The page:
The reasons for the high risk of contralateral breast cancer are not understood, although polygenic mechanisms have been suggested to be involved. The nationwide Swedish Family-Cancer Database was used to examine the interaction of the risks for contralateral and familial cancer. Relative risks were separately determined for contralateral and familial breast cancers, and these were tested for additive and multiplicative interactions. The Database contained information on 102,176 first breast cancers. Familial risk for breast cancer was 1.76 and the risk for contralateral breast cancer was 3.40, or 5.80 when extrapolated to two breasts. When women had a family history, the risk for contralateral breast cancer was remarkably high, 5.48, or 9.96 when the risk was extrapolated to two breasts, almost identical with 10.21, which was predicted by the multiplicative model. Although the data do not rule out polygenic mechanisms, they suggest that epigenetic imprinting events may be involved for the contralateral breast cancer. [Cancer Res 2007;67(3):868–70]

Second primary breast cancers are increasing because the survival in the first primary cancer is improving and probably because early diagnostic methods, such as mammography, have been extensively used (1). If the causes of the second cancer were similar to those of the first one, the risks should be equal. However, they are higher and cannot be explained by treatment-related causes for contralateral cancer (2, 3). BRCA1/2 and CHEK2 mutations are likely to account for some contralateral breast cancers and, for others, polygenic models have been suggested (47). Because of the high risk, it would be important to better understand the causes of second breast cancers and how they may interact with other known risk factors of breast cancer, such as family history. In the present study, we use the nationwide Swedish Family-Cancer Database to investigate the interactions of family history and the risk for contralateral breast cancer, based on >100,000 first invasive breast cancers.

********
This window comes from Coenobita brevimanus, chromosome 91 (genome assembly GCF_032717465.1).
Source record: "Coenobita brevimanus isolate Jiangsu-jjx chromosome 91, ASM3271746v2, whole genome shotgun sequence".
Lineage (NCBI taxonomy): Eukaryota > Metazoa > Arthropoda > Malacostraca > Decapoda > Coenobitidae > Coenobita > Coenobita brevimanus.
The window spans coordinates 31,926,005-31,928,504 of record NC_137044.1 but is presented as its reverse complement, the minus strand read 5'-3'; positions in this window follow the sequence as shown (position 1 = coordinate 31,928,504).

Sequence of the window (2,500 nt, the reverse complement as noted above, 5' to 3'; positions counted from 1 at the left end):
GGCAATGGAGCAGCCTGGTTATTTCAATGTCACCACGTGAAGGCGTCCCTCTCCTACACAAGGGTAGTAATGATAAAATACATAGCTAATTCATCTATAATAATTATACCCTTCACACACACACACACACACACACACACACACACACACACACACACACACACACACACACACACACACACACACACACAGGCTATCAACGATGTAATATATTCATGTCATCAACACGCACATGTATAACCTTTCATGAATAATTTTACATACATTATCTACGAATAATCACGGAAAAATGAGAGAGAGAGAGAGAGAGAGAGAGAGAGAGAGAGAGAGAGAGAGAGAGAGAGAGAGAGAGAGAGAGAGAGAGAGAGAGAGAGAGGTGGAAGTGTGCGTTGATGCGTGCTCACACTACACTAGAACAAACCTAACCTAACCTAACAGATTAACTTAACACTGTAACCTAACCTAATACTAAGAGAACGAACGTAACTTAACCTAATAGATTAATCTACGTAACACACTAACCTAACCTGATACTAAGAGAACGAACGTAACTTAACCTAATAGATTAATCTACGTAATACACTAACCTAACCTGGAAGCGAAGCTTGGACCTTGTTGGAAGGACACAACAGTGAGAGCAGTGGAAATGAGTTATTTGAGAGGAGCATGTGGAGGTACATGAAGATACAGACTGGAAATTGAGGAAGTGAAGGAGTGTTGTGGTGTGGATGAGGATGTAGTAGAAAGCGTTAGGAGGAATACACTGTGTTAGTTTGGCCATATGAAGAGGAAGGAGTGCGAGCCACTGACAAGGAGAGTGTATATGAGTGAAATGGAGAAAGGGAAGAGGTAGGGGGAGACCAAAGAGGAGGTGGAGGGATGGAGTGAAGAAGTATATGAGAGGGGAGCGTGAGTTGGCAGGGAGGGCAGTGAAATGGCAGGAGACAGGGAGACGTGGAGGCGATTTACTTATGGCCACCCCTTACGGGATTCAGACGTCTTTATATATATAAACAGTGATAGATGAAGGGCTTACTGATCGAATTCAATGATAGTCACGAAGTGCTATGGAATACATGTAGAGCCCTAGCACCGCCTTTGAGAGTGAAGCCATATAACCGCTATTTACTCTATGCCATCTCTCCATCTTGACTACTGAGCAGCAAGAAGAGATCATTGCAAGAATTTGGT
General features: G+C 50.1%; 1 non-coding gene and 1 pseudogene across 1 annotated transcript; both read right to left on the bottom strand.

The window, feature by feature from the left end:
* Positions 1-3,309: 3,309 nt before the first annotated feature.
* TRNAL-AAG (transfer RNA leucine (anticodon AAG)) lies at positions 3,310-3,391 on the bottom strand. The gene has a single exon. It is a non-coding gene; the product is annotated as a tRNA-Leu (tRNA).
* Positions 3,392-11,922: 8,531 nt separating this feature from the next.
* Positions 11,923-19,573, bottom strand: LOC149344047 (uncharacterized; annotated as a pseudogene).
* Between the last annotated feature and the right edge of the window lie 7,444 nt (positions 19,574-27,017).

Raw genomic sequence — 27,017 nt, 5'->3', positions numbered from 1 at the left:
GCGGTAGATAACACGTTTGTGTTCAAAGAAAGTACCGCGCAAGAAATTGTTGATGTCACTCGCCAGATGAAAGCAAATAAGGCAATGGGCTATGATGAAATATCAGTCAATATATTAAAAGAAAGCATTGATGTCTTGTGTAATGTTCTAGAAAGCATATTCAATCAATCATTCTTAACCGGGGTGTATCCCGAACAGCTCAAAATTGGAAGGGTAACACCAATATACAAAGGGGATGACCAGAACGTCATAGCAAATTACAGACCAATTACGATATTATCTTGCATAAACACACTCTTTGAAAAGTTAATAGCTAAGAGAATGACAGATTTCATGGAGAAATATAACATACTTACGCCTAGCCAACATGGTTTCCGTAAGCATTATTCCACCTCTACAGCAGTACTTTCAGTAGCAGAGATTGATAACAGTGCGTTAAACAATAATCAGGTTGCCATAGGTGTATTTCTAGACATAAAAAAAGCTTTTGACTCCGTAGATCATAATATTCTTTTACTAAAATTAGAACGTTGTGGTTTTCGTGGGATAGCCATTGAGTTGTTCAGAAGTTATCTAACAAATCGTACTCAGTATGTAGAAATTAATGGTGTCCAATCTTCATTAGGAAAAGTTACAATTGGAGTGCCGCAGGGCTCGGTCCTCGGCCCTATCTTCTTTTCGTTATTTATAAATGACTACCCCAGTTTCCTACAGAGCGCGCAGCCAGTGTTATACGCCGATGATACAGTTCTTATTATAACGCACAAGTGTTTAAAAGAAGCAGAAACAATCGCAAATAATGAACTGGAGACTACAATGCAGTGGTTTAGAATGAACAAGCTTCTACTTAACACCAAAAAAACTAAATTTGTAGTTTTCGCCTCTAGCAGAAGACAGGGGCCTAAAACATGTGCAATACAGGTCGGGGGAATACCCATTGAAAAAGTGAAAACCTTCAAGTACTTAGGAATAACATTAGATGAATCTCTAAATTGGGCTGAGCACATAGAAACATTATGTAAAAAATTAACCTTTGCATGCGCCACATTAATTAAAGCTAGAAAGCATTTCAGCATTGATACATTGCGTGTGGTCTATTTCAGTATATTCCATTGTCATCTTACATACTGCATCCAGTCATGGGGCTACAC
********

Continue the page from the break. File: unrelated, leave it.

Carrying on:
The Family-Cancer Database has been created by linking information from the Multigeneration Register, national censuses, Swedish Cancer Registry, and death notifications (8). Data on family relationships were obtained from the Multigeneration Register, whereby children born in Sweden in 1932 and later are registered with their biological parents as families. The Database was updated in 2004 to include the cancer cases from years 1958 to 2002. A first-degree family history considered mothers or sisters diagnosed with invasive breast cancer at any time between 1958 and 2002. Other risk factors of breast cancer, such as parity and age at first childbirth, were available in the Database. However, no data on stage or grade and treatment or prophylactic mastectomies were available; mastectomy rates would be expected to be very low.